It has been the site of many historic events over the centuries and continues to be an important part of Parisian culture today.
The area was originally built as a fortress by King Charles V in 1370, but it wasn’t until 1660 that Place de la Bastille became known as a political symbol. In 1789, during the French Revolution, crowds gathered outside the prison demanding its destruction and release of those held captive inside. The storming of this prison marked the beginning of the revolution and is seen as one of the most iconic moments in French history.
Today, Place de la Bastille remains an important landmark for locals and tourists alike. On summer days you can find people lounging around on blankets or enjoying outdoor concerts at night; while on other days there are demonstrations taking place from various groups who want their voices heard across Paris. There are also several restaurants and cafés located nearby, so visitors can enjoy some delicious food after exploring this historical spot.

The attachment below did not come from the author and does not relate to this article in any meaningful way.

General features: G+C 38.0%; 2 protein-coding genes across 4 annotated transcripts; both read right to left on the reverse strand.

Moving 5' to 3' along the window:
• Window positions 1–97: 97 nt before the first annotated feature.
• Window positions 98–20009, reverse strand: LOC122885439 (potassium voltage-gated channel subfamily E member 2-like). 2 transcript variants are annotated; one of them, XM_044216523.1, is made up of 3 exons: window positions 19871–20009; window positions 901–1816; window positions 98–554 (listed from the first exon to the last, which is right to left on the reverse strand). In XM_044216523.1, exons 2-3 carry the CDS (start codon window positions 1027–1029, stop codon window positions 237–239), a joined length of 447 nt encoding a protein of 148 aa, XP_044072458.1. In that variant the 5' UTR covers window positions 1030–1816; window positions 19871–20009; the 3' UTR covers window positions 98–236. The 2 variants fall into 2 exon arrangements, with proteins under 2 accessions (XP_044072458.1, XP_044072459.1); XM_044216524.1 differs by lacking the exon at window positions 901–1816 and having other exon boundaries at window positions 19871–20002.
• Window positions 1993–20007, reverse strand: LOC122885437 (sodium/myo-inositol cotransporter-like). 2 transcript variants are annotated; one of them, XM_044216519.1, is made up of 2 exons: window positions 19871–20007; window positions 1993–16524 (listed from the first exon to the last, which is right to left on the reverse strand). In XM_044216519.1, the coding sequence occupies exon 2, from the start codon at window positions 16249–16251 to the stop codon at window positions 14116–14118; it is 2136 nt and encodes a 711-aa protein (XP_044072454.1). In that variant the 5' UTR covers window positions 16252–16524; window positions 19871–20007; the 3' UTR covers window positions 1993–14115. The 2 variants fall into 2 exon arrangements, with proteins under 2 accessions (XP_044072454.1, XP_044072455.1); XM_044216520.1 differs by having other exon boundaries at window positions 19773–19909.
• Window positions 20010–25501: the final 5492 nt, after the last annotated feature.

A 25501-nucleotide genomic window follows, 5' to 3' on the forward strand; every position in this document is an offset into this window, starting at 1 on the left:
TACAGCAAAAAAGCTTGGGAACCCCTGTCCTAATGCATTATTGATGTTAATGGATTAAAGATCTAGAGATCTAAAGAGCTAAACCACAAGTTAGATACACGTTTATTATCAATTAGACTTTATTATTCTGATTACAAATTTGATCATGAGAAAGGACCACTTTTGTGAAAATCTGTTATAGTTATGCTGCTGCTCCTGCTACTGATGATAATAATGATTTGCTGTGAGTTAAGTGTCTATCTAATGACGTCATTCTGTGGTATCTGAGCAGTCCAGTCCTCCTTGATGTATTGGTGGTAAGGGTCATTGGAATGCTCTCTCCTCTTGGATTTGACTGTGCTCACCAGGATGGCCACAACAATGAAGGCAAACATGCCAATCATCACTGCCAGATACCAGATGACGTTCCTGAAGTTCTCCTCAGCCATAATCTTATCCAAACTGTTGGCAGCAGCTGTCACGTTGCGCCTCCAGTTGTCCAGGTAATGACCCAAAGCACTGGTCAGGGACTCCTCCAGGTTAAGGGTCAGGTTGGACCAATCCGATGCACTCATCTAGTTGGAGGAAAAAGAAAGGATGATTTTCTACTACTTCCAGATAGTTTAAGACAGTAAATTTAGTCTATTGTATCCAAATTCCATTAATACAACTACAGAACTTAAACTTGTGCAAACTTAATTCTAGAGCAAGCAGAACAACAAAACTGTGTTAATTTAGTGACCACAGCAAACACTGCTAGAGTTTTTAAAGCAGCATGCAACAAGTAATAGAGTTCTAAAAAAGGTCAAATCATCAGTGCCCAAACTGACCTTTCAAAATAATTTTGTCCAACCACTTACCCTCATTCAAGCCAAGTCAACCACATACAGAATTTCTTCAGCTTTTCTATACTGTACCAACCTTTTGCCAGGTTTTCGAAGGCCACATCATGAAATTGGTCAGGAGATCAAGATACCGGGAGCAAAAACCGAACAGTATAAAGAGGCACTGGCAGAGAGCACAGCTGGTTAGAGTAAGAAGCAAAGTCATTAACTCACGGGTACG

The centrepiece of Place de la Bastille is La Colonne de Juillet (July Column), which pays tribute to those killed during July 1830 when protesters attempted to overthrow King Charles X’s rule – although they were unsuccessful in doing so, their bravery has never been forgotten since then. Nearby stands another monument dedicated to General Jean-Baptiste Jourdan who led troops against Austria during his time as commander-in-chief between 1793–1795; he was ultimately victorious and helped create modern day France we know today.
No visit to Paris would be complete without stopping at Place de la Bastille – it’s not only historically significant, but also offers plenty for visitors to see and do all year round.